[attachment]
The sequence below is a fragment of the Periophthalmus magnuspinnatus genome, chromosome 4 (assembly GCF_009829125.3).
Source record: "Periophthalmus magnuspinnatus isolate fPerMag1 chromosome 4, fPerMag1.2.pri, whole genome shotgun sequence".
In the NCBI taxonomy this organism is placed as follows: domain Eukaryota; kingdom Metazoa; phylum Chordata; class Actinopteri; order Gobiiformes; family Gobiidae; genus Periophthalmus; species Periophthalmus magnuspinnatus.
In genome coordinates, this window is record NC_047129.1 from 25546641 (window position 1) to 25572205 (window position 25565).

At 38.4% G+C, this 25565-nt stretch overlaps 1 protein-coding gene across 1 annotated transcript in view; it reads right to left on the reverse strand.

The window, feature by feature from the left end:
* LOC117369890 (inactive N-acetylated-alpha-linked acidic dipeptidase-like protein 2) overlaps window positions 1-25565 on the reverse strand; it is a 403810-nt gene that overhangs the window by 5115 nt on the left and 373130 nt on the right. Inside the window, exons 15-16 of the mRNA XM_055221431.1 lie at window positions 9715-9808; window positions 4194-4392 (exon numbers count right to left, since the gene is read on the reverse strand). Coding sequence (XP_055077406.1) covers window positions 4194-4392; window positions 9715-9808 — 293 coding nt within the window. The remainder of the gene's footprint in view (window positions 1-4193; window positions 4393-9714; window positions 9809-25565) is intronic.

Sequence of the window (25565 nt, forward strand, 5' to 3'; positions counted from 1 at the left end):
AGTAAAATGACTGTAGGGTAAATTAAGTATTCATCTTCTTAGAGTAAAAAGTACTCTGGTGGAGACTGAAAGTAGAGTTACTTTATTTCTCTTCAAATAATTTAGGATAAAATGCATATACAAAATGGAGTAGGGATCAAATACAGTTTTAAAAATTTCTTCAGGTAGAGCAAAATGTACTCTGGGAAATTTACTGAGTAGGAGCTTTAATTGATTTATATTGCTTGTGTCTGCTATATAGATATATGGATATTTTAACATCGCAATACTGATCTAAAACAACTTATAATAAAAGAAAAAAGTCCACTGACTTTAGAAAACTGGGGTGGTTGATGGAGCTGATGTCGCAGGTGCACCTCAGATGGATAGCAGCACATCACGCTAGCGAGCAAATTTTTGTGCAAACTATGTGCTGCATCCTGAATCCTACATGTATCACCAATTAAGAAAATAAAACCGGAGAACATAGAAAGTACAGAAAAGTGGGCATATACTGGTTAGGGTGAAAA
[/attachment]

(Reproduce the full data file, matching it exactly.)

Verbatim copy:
The sequence below is a fragment of the Periophthalmus magnuspinnatus genome, chromosome 4 (assembly GCF_009829125.3).
Source record: "Periophthalmus magnuspinnatus isolate fPerMag1 chromosome 4, fPerMag1.2.pri, whole genome shotgun sequence".
In the NCBI taxonomy this organism is placed as follows: domain Eukaryota; kingdom Metazoa; phylum Chordata; class Actinopteri; order Gobiiformes; family Gobiidae; genus Periophthalmus; species Periophthalmus magnuspinnatus.
In genome coordinates, this window is record NC_047129.1 from 25546641 (window position 1) to 25572205 (window position 25565).

At 38.4% G+C, this 25565-nt stretch overlaps 1 protein-coding gene across 1 annotated transcript in view; it reads right to left on the reverse strand.

The window, feature by feature from the left end:
* LOC117369890 (inactive N-acetylated-alpha-linked acidic dipeptidase-like protein 2) overlaps window positions 1-25565 on the reverse strand; it is a 403810-nt gene that overhangs the window by 5115 nt on the left and 373130 nt on the right. Inside the window, exons 15-16 of the mRNA XM_055221431.1 lie at window positions 9715-9808; window positions 4194-4392 (exon numbers count right to left, since the gene is read on the reverse strand). Coding sequence (XP_055077406.1) covers window positions 4194-4392; window positions 9715-9808 — 293 coding nt within the window. The remainder of the gene's footprint in view (window positions 1-4193; window positions 4393-9714; window positions 9809-25565) is intronic.

Sequence of the window (25565 nt, forward strand, 5' to 3'; positions counted from 1 at the left end):
AGTAAAATGACTGTAGGGTAAATTAAGTATTCATCTTCTTAGAGTAAAAAGTACTCTGGTGGAGACTGAAAGTAGAGTTACTTTATTTCTCTTCAAATAATTTAGGATAAAATGCATATACAAAATGGAGTAGGGATCAAATACAGTTTTAAAAATTTCTTCAGGTAGAGCAAAATGTACTCTGGGAAATTTACTGAGTAGGAGCTTTAATTGATTTATATTGCTTGTGTCTGCTATATAGATATATGGATATTTTAACATCGCAATACTGATCTAAAACAACTTATAATAAAAGAAAAAAGTCCACTGACTTTAGAAAACTGGGGTGGTTGATGGAGCTGATGTCGCAGGTGCACCTCAGATGGATAGCAGCACATCACGCTAGCGAGCAAATTTTTGTGCAAACTATGTGCTGCATCCTGAATCCTACATGTATCACCAATTAAGAAAATAAAACCGGAGAACATAGAAAGTACAGAAAAGTGGGCATATACTGGTTAGGGTGAAAA